Mrs Tegan Bell1
1Austin Health, Heidelberg , Australia
With COVID-19 being highly transmissible, Austin Health isolated suspected and confirmed coronavirus patients in dedicated wards. To provide best practice care while minimising our movements in these secure wards, allied health needed to be dynamic and innovative to create a model of care for this patient cohort.
With short notice we formed our unique COVID-19 Allied Health Team who provided an interdisciplinary model of care. Our model was based on our General Medicine Allied Health Interdisciplinary Practitioner service. Our team was coordinated and lead by a senior occupational therapist, and included physiotherapists, social workers, speech pathologists, dieticians, and spiritual care workers.
Patient care that could be provided remotely was done so using electric programs, phones and videoconferencing on wheels (VOWs). A physiotherapist, occupational therapist and allied health assistant provided direct patient care on the wards, while also providing other discipline specific care as delegated or supervised by the treating discipline via VOWs. Interdisciplinary competencies were completed through education and training sessions.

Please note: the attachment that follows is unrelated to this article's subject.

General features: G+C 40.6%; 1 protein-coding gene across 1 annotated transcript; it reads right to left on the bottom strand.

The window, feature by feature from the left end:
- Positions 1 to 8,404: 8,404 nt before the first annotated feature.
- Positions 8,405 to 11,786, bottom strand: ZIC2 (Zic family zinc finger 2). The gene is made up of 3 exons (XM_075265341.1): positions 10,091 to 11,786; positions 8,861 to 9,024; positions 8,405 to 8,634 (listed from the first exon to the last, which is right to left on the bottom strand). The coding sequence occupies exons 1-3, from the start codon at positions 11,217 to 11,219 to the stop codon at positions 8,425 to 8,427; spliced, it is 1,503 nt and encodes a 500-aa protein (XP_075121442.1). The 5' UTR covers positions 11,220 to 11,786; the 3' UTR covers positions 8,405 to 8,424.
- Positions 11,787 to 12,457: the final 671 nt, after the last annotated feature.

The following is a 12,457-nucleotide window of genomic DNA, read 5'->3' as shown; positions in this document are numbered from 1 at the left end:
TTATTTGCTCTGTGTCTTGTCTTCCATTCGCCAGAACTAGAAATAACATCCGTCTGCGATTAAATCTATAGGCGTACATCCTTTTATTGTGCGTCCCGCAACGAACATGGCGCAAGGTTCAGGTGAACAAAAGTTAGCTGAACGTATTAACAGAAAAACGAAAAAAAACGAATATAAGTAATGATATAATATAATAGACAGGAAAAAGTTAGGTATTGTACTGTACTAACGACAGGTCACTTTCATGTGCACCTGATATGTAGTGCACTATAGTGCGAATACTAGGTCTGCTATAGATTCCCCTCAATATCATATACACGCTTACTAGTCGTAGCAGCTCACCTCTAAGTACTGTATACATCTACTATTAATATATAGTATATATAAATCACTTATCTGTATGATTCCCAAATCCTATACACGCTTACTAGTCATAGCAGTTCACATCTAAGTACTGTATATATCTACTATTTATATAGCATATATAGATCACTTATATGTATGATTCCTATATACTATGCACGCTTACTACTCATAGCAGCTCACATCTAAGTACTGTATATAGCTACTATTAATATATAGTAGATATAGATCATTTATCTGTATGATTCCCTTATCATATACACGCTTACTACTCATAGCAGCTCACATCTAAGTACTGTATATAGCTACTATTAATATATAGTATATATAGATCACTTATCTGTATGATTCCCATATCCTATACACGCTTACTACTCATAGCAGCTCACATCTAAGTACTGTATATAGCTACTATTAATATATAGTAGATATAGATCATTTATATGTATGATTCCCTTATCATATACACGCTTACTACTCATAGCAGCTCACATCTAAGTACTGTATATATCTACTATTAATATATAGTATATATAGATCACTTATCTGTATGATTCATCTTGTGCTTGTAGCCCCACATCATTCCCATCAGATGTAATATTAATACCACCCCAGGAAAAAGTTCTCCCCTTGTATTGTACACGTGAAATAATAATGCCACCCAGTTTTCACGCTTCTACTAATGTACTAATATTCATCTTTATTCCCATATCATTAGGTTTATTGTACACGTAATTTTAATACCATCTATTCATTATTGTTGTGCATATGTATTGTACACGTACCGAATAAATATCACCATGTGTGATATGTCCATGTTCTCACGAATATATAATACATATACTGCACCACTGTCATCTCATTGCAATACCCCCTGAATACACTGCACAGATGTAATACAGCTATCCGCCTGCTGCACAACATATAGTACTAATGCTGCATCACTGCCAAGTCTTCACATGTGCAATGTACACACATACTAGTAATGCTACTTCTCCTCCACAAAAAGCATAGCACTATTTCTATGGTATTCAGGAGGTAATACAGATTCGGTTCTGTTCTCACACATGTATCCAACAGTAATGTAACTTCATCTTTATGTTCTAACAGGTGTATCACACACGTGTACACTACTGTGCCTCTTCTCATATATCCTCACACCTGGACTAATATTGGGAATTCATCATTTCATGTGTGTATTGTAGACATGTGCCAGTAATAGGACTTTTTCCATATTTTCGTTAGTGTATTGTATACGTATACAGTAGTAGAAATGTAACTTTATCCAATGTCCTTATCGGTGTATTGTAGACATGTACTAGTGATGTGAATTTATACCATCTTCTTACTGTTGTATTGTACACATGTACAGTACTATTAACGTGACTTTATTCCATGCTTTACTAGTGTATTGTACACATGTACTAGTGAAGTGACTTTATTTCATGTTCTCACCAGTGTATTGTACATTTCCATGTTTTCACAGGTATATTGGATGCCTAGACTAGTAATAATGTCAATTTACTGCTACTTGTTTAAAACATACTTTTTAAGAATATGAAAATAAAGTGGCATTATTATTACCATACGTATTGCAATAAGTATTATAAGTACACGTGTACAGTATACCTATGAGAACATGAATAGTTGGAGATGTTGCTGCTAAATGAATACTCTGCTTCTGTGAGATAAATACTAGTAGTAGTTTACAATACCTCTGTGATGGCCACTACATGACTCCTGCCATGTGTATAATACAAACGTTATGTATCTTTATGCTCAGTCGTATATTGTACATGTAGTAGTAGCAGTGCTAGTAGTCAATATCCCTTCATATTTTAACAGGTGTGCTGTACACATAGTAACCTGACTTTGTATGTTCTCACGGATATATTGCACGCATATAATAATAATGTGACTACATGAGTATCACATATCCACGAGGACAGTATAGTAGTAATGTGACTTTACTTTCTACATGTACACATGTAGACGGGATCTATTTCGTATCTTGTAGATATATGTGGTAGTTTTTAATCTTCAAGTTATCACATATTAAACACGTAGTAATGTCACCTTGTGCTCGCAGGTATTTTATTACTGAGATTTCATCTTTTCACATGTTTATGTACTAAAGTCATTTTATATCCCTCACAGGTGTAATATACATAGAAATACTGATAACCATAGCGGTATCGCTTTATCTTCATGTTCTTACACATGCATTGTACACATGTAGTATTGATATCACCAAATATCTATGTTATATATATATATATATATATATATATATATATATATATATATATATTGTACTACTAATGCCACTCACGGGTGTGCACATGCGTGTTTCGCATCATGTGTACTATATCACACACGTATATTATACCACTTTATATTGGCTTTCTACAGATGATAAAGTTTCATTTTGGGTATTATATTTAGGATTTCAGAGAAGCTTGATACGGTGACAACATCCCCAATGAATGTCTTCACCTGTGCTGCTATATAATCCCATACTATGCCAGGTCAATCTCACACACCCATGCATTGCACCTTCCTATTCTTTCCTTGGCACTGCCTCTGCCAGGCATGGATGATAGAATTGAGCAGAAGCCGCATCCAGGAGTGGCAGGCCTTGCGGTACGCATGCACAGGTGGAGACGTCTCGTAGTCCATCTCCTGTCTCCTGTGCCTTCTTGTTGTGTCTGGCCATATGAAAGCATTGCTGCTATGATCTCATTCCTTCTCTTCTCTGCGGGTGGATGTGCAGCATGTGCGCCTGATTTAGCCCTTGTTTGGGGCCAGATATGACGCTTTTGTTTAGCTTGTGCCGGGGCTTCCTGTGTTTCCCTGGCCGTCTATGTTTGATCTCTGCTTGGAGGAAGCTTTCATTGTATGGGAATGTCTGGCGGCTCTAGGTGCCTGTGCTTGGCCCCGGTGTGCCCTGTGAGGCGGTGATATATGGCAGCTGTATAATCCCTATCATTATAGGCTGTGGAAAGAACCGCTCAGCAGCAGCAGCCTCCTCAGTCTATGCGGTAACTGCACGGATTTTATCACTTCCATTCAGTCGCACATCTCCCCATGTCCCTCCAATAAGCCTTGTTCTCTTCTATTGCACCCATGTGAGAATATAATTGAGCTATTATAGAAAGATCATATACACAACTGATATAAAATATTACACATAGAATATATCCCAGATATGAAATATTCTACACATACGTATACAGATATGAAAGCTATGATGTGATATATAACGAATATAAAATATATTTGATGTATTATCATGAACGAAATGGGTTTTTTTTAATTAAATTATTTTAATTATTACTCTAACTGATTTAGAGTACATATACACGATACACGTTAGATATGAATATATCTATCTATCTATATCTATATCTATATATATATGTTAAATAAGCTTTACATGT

This model of care enabled allied health clinicians to be innovative in the way they completed assessments and provided interventions during such an everchanging and unpredictable time in healthcare. Notable benefits of this model included, better appreciation and understanding of different disciplines roles, and most importantly the significant collaboration of allied health in providing comprehensive patient centred care.
Challenges we encountered were associated with ward participation, time efficiencies, the degree of communication involved and some technology challenges.
Bio to come